Oliver Meech asks whether comedy and magic can ever be friends...
A magician walks into a bar. It's not the start of a joke but of my first Open Mic spot. I'd heard tales of purist comedians shunning magicians so I wasn't looking forward to entering the lion's den. I needn't have worried. The comedians were very welcoming and the audiences were up for being amazed as well as amused. In the years since, I've often thought about the relationship between magic and comedy.
At first glance, they're quite different beasts. Magic is about gasps. Comedy is about laughs. Magicians tend to keep their personalities a mystery, while comedians tend to share theirs.
But dig deeper and you'll find similarities. Both jokes and tricks follow a similar structure - the set-up which builds tension, then the reveal which releases it. It's the reason people often break into laughter at the end of even the most serious tricks. They also both rely on audience interaction more than other art forms.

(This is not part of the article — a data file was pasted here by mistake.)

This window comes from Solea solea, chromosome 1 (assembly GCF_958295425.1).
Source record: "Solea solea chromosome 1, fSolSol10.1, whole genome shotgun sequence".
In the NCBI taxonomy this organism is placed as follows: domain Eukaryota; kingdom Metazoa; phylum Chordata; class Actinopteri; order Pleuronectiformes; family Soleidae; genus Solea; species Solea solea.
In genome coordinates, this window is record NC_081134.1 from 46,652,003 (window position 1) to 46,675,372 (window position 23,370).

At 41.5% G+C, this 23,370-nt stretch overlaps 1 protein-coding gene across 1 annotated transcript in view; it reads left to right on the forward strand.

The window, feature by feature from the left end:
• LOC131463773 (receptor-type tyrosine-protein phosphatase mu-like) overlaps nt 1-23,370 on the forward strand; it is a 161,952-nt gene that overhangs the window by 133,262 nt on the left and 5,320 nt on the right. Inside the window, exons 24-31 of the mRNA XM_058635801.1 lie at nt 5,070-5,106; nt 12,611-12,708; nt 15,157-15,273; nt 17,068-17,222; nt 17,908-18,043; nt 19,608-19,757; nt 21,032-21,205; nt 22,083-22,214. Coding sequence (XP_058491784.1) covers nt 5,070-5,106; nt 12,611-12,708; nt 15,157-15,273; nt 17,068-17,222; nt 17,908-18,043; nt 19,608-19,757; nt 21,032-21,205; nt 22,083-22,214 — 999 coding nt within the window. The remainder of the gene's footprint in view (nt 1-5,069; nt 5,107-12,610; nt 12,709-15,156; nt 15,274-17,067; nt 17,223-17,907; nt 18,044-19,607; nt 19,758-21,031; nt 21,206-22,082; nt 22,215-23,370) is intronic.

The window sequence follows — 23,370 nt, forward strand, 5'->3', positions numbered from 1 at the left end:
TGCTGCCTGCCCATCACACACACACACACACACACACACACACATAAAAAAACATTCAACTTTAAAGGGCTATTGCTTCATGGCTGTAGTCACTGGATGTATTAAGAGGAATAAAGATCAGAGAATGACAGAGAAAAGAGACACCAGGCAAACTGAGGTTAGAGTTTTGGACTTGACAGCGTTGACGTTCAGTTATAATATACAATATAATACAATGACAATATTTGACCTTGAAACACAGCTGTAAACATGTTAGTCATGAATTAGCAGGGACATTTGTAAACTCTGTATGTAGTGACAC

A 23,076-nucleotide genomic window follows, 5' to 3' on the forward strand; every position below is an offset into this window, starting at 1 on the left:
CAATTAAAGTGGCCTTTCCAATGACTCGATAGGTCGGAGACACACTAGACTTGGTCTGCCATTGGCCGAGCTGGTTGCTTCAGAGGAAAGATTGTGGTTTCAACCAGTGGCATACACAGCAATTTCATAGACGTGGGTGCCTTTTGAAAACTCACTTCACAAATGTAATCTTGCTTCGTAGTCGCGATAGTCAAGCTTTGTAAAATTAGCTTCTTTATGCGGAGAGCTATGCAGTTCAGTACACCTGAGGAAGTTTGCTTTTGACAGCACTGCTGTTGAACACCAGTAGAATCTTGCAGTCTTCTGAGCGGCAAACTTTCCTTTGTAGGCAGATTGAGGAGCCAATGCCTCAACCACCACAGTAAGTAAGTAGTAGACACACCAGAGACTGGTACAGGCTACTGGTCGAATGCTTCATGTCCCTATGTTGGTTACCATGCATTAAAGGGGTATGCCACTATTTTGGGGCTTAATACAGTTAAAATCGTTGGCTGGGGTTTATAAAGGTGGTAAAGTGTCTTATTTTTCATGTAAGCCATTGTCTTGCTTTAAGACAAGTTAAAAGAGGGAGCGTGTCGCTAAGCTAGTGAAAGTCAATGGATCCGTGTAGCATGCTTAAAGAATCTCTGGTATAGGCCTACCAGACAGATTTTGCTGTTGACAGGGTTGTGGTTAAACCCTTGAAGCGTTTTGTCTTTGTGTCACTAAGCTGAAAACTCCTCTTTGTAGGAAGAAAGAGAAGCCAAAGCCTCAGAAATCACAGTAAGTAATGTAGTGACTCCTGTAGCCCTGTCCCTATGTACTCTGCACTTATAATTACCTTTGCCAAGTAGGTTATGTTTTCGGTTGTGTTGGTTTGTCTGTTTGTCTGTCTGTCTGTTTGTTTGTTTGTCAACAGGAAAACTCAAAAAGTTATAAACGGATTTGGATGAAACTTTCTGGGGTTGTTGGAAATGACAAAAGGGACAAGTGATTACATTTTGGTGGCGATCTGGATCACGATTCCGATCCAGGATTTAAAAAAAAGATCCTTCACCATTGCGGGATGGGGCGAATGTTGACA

There are plenty of magicians who've embraced comedy, such as Paul Zenon, Pete Firman, Ali Cook, Jerry Sadowitz, Piff the Magic Dragon and myself, and even the occasional comedian who's embraced magic, like the Card Ninja.
So, what can magicians learn from comedians? The confidence and polish gained from constant Open Mic spots, tight scripting and the ruthless removal of dead-time.
And, at risk of facing the wrath of comedians, what can they learn from magicians? Perhaps that even the rowdiest crowds can be up for a bit of variety as part of a comedy bill. This could be one reason behind the growing popularity of cabaret nights.
After all, in the end we both have the same goal- to the give the audience a stonking good show.
Oliver Meech is performing in 'Oliver Meech: Live Brain Surgery' at Laughing Horse @ The Three Sisters at 6.30pm till the end of the month. It's a free, non-ticketed, gig. Listing